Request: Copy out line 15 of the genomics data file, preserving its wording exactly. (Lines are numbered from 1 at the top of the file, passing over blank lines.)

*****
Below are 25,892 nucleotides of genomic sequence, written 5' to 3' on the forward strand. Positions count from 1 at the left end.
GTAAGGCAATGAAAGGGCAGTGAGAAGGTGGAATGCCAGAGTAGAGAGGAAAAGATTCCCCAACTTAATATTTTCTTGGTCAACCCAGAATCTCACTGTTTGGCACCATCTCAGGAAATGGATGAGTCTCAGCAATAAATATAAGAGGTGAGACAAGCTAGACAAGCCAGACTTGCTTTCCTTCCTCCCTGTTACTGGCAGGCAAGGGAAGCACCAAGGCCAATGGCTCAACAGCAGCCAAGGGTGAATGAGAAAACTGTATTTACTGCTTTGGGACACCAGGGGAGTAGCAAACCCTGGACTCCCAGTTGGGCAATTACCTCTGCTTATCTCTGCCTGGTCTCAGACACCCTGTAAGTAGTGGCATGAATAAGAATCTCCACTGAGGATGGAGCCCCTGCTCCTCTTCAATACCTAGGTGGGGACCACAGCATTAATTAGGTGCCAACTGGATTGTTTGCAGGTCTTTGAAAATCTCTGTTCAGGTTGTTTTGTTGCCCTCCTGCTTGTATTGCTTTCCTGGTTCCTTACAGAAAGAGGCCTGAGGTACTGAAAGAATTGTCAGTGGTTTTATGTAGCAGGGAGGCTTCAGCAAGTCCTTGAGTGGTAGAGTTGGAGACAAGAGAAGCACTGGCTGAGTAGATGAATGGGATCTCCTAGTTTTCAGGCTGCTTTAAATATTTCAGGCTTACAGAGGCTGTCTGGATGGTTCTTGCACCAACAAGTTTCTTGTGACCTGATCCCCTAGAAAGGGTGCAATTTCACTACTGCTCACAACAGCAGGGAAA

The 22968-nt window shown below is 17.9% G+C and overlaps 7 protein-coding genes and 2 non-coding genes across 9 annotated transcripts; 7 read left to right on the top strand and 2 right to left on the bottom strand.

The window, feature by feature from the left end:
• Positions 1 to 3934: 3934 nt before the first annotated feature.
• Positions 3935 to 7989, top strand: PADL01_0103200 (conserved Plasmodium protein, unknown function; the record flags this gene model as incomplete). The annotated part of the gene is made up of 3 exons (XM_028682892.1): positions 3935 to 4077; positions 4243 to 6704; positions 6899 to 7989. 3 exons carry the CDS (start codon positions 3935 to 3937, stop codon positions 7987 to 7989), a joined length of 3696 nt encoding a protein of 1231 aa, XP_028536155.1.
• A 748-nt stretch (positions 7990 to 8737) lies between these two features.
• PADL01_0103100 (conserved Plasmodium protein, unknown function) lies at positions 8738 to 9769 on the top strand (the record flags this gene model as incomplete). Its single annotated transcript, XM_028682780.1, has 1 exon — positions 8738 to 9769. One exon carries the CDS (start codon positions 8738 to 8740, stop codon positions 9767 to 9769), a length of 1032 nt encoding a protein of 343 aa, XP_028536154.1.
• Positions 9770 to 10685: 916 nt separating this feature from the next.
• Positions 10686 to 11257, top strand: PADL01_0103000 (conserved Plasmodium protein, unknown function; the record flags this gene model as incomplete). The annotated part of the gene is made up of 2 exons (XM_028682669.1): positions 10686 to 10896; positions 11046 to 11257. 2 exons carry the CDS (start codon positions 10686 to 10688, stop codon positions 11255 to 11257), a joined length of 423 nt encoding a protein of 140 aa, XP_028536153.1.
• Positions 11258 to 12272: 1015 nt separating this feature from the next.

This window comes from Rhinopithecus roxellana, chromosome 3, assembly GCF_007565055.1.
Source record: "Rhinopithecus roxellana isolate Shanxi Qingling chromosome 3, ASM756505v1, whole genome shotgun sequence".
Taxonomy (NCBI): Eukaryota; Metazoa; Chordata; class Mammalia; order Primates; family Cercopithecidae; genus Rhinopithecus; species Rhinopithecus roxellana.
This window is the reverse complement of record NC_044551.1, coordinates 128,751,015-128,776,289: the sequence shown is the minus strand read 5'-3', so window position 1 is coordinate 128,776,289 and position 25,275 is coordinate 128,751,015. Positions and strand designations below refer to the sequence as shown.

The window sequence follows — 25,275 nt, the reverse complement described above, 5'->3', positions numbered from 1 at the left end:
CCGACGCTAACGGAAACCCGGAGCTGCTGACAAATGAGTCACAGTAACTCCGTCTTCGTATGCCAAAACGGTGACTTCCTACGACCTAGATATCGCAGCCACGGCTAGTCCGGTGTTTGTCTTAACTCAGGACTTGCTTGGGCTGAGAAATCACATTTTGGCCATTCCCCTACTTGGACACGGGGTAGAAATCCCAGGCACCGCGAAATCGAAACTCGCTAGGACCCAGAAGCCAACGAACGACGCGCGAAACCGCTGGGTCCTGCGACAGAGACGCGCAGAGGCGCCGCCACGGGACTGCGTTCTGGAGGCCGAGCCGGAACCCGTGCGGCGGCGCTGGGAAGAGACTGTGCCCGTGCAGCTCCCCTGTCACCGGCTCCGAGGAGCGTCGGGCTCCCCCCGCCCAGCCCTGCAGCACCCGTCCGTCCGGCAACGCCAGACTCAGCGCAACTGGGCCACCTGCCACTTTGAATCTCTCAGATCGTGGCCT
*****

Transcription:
This window is the reverse complement of record NC_044551.1, coordinates 128,751,015-128,776,289: the sequence shown is the minus strand read 5'-3', so window position 1 is coordinate 128,776,289 and position 25,275 is coordinate 128,751,015. Positions and strand designations below refer to the sequence as shown.